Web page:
Lastly: there are many factors that cause collective and individual financial losses but an interesting one to consider is the investment loss from training human drivers. I know it sounds cold but it takes a fortune to train humans and it gets more expensive every year. Training amortizes over time and ideally lasts until retirement at 65. Crashes are the leading cause of death among people ages 15‑29, those in the most recently trained segment of the population taking the worst possible hit. This doesn’t even take into account grief and trauma that affect a survivors’ productivity, much of which lingers for years and some people never recover.
No, this is not the same as money. Time is much more valuable. You can find ways to earn more money per hour but nobody found a way to earn time (yet). According to the U.S. Census Bureau, the average worker commutes for 26 minutes to travel to work. That’s the longest it has been since the Census began tracking this data in 1980 when the average commute time was just 21.7 minutes. The average American commute has increased nearly 20% in the last 40 years. As per the survey, there were a little over 139 million workers commuting in 2017 in the U.S. alone. At an average of 52 minutes round-trip, five days a week, 50 weeks a year, that works out to around 1.8 trillion minutes Americans spent commuting in 2017 or a collective 3.4 million man-years. To put it in perspective, this is enough time to build the Pyramid of Giza with ancient methods (131,200 man-years according to this Civil Engineering Magazine article, PDF) every 2 weeks. That is 26 Giza Pyramids in a year. Mind-blowing.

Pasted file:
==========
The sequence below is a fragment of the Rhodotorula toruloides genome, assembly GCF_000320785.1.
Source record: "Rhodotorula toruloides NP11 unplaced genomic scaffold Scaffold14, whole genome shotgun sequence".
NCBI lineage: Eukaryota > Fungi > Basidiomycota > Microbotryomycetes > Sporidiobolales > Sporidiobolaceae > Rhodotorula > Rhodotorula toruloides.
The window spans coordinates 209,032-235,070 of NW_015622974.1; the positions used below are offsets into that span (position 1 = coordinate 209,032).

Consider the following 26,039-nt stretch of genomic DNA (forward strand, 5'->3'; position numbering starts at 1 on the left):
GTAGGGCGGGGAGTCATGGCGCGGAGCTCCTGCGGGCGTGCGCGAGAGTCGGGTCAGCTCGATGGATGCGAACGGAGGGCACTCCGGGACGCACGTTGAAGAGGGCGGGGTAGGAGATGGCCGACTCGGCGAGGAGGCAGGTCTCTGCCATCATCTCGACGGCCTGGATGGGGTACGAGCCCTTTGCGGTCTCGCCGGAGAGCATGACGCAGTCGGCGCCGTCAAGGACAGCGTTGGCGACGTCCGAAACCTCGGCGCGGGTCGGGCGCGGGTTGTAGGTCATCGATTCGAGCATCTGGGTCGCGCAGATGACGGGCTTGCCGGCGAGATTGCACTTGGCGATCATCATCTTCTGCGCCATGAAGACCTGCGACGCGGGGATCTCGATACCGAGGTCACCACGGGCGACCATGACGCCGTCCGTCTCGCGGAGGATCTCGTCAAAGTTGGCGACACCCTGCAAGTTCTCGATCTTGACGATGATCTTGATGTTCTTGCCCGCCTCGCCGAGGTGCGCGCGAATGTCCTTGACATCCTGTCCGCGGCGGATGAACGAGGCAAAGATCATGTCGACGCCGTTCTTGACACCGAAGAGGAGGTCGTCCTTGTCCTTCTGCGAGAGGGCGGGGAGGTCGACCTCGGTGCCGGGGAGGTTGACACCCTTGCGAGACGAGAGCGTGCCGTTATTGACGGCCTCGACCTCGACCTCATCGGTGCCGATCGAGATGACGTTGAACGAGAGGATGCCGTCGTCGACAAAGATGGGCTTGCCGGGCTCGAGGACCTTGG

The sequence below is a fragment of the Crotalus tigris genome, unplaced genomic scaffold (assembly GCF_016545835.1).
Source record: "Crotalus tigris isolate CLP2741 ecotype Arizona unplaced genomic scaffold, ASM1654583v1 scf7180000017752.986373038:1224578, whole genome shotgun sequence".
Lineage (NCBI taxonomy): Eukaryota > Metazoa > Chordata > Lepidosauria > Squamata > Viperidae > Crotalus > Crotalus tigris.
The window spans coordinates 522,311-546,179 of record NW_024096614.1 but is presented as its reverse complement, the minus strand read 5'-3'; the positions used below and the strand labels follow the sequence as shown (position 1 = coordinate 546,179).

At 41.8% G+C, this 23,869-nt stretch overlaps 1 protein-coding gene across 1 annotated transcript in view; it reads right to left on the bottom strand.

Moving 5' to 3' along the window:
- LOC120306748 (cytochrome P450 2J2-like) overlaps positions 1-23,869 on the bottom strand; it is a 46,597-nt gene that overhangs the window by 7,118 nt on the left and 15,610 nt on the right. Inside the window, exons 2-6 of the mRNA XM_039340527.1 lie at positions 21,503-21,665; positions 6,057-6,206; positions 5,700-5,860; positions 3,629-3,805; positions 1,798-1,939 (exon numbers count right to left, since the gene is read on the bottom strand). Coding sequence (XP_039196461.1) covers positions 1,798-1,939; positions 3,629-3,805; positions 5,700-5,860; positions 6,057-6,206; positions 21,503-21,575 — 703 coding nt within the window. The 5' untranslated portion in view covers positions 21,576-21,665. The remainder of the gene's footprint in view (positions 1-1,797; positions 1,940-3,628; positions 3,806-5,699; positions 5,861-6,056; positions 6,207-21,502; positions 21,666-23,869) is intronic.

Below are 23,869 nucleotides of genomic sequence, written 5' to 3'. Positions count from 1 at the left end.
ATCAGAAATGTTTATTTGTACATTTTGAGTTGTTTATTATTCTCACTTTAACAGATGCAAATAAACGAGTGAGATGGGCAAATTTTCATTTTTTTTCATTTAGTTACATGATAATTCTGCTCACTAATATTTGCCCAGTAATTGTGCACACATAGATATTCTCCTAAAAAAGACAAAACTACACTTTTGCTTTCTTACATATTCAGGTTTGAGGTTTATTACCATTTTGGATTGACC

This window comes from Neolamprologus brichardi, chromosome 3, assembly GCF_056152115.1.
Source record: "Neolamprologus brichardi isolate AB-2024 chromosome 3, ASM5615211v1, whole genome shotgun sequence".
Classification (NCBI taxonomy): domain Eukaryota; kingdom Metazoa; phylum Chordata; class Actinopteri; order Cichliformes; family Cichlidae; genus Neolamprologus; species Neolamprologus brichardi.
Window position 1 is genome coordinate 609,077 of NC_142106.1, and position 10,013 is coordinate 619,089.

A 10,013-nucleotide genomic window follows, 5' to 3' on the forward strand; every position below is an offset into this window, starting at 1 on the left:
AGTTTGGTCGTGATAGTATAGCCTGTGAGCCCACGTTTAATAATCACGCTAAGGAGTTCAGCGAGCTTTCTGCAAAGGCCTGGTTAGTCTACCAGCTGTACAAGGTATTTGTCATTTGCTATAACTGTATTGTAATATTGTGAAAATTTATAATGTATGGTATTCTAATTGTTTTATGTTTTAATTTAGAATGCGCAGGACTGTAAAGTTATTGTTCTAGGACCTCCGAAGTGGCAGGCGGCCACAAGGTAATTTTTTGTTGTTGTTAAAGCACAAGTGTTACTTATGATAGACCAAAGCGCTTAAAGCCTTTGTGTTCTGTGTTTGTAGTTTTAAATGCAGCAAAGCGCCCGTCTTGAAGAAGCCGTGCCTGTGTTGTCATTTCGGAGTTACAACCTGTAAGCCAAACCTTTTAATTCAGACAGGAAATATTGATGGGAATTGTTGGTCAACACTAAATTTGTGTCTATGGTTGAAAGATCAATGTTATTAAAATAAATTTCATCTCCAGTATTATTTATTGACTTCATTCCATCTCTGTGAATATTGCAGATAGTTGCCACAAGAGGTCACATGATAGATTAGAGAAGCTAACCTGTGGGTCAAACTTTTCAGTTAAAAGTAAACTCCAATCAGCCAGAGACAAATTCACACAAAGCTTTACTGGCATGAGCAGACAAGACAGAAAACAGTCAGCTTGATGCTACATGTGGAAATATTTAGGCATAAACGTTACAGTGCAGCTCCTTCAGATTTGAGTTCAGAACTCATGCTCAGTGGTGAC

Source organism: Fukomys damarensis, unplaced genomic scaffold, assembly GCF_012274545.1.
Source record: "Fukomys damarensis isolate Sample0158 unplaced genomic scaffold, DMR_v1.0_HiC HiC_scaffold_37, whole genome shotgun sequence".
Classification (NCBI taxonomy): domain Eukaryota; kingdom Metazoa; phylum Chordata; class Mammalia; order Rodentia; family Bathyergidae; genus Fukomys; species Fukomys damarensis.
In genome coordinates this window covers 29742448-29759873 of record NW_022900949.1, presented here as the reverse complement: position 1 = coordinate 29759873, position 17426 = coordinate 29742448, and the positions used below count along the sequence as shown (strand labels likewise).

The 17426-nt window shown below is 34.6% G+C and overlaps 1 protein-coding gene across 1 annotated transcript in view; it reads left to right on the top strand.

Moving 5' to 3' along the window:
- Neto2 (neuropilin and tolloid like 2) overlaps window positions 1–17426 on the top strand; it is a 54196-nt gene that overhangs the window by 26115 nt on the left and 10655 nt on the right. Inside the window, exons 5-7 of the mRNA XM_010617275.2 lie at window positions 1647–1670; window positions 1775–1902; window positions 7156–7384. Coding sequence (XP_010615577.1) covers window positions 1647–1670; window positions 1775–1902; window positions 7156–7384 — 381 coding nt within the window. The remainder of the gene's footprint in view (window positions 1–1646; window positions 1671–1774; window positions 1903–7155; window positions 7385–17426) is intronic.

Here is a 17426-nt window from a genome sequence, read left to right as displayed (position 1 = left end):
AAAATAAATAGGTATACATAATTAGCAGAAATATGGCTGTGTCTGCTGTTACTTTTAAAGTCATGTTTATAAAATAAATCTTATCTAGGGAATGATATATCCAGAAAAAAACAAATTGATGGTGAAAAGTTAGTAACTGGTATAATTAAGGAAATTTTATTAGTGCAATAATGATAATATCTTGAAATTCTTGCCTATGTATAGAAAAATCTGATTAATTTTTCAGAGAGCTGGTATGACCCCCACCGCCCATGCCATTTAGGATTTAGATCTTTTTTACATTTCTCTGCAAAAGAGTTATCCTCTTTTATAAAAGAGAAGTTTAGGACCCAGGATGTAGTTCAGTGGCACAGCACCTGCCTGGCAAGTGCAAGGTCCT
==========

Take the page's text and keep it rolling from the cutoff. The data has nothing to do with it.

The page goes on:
After looking at the colossal amount of time the entire nation is wasting why not take it back put it to productive use? Why not allow self-driving cars do the stressful, hazardous jobs, and let humans enjoy all their recouped time?
These are the three main arguments, but there are more reasons such as financially viable on-demand mobility for disabled or elder individuals, faster logistics due to the elimination or traffic restrictions, high-efficiency disaster mobilization for evacuation and/or rescue, active and passive drastic pollution reduction…the list goes on.
The purpose of this article is to inform readers about the benefits of using self-controlled vehicles and adopting them to improve everyone’s lives. I urge you to learn, understand, and support policies and actions towards the adoption of a mass-transit self-driving vehicular matrix to save the nation — and the world — the huge loss of time, money, lives, and health that we are losing through manually driving cars. After all — before cars became popular — almost no one believed such machines would ever replace a horse.
About the Author:
Patricio Feder is a High‑Tech Business Strategist and Serial Entrepreneur specialized in the analysis, creation, development, and exit of high-tech companies. He founded and architected the vision and culture of multiple startups and has been the inventor of many technologies and products. He currently leads Magna Lucrum, a technology agnostic high‑ROI focused investment group, and has executive and board roles in a number of other enterprises. Patricio held management positions at leading edge technology companies like Siemens, SynQor, Feder Aerospace, Quercegen Pharmaceuticals, and Brunswick Labs giving him an in‑depth experience that spans the corporate technology spectrum across a variety of markets like real estate, investments, telecommunications, information technologies, AI, aerospace, defense, biotech, and electronics.